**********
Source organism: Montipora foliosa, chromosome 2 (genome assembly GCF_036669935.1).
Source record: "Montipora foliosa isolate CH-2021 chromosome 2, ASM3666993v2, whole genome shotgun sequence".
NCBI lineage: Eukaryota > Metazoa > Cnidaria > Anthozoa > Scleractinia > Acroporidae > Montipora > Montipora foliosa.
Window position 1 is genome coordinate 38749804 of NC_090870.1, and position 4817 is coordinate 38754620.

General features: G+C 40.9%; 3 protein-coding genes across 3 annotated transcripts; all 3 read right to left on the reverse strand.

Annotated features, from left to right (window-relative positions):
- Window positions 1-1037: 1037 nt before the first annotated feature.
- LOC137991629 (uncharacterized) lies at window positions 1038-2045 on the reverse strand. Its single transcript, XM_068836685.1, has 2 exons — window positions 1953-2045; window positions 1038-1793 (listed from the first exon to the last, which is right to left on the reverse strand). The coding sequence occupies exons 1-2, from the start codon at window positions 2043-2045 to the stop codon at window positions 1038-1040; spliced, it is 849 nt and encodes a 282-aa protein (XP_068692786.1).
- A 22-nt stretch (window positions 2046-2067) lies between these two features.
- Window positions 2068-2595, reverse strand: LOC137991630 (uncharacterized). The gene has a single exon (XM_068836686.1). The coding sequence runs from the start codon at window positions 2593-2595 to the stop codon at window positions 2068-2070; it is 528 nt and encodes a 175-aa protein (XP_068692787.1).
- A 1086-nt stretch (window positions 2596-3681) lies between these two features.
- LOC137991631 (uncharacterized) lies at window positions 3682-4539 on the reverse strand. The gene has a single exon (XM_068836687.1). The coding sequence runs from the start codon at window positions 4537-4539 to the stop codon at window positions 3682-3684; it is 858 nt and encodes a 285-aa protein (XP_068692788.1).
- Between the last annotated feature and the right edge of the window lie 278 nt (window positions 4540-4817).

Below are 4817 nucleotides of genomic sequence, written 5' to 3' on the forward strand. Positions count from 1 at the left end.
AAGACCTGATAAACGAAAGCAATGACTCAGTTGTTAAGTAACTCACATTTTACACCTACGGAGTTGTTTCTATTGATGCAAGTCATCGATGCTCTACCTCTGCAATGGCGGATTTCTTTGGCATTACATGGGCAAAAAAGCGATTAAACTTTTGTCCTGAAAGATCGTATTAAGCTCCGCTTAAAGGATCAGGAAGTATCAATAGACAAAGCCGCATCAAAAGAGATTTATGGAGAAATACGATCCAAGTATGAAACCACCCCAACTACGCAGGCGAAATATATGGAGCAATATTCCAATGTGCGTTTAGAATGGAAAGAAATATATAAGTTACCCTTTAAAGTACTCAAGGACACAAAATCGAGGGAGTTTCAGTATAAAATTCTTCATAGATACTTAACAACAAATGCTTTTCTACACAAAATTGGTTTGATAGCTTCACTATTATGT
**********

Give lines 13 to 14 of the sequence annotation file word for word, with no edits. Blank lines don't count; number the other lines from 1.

- Between the last annotated feature and the right edge of the window lie 278 nt (window positions 4540-4817).

Below are 4817 nucleotides of genomic sequence, written 5' to 3' on the forward strand. Positions count from 1 at the left end.